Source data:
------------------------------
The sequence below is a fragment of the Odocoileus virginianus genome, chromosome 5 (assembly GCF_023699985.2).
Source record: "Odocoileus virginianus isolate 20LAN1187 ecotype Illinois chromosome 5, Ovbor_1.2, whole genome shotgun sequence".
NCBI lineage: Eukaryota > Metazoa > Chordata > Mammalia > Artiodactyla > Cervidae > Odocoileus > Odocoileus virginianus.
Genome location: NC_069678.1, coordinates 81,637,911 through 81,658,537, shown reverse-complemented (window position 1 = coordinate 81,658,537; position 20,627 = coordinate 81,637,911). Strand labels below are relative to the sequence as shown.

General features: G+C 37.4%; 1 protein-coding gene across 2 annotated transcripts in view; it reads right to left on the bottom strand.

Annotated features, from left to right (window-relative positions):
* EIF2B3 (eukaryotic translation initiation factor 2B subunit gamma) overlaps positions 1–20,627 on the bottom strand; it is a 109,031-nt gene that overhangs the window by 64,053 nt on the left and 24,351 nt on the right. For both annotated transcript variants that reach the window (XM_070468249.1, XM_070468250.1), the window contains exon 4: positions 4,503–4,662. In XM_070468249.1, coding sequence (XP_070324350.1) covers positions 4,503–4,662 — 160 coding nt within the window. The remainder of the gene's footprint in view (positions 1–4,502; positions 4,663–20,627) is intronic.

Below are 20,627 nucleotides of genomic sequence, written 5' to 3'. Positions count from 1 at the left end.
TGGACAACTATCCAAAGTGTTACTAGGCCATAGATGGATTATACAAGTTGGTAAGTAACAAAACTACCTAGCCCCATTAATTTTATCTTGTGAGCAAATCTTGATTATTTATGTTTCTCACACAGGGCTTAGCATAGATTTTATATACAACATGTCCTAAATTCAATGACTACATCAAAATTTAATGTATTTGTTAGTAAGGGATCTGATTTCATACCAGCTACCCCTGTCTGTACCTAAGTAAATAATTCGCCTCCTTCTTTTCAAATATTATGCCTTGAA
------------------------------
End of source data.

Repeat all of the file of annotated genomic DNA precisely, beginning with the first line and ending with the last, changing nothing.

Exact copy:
The sequence below is a fragment of the Odocoileus virginianus genome, chromosome 5 (assembly GCF_023699985.2).
Source record: "Odocoileus virginianus isolate 20LAN1187 ecotype Illinois chromosome 5, Ovbor_1.2, whole genome shotgun sequence".
NCBI lineage: Eukaryota > Metazoa > Chordata > Mammalia > Artiodactyla > Cervidae > Odocoileus > Odocoileus virginianus.
Genome location: NC_069678.1, coordinates 81,637,911 through 81,658,537, shown reverse-complemented (window position 1 = coordinate 81,658,537; position 20,627 = coordinate 81,637,911). Strand labels below are relative to the sequence as shown.

General features: G+C 37.4%; 1 protein-coding gene across 2 annotated transcripts in view; it reads right to left on the bottom strand.

Annotated features, from left to right (window-relative positions):
* EIF2B3 (eukaryotic translation initiation factor 2B subunit gamma) overlaps positions 1–20,627 on the bottom strand; it is a 109,031-nt gene that overhangs the window by 64,053 nt on the left and 24,351 nt on the right. For both annotated transcript variants that reach the window (XM_070468249.1, XM_070468250.1), the window contains exon 4: positions 4,503–4,662. In XM_070468249.1, coding sequence (XP_070324350.1) covers positions 4,503–4,662 — 160 coding nt within the window. The remainder of the gene's footprint in view (positions 1–4,502; positions 4,663–20,627) is intronic.

Below are 20,627 nucleotides of genomic sequence, written 5' to 3'. Positions count from 1 at the left end.
TGGACAACTATCCAAAGTGTTACTAGGCCATAGATGGATTATACAAGTTGGTAAGTAACAAAACTACCTAGCCCCATTAATTTTATCTTGTGAGCAAATCTTGATTATTTATGTTTCTCACACAGGGCTTAGCATAGATTTTATATACAACATGTCCTAAATTCAATGACTACATCAAAATTTAATGTATTTGTTAGTAAGGGATCTGATTTCATACCAGCTACCCCTGTCTGTACCTAAGTAAATAATTCGCCTCCTTCTTTTCAAATATTATGCCTTGAA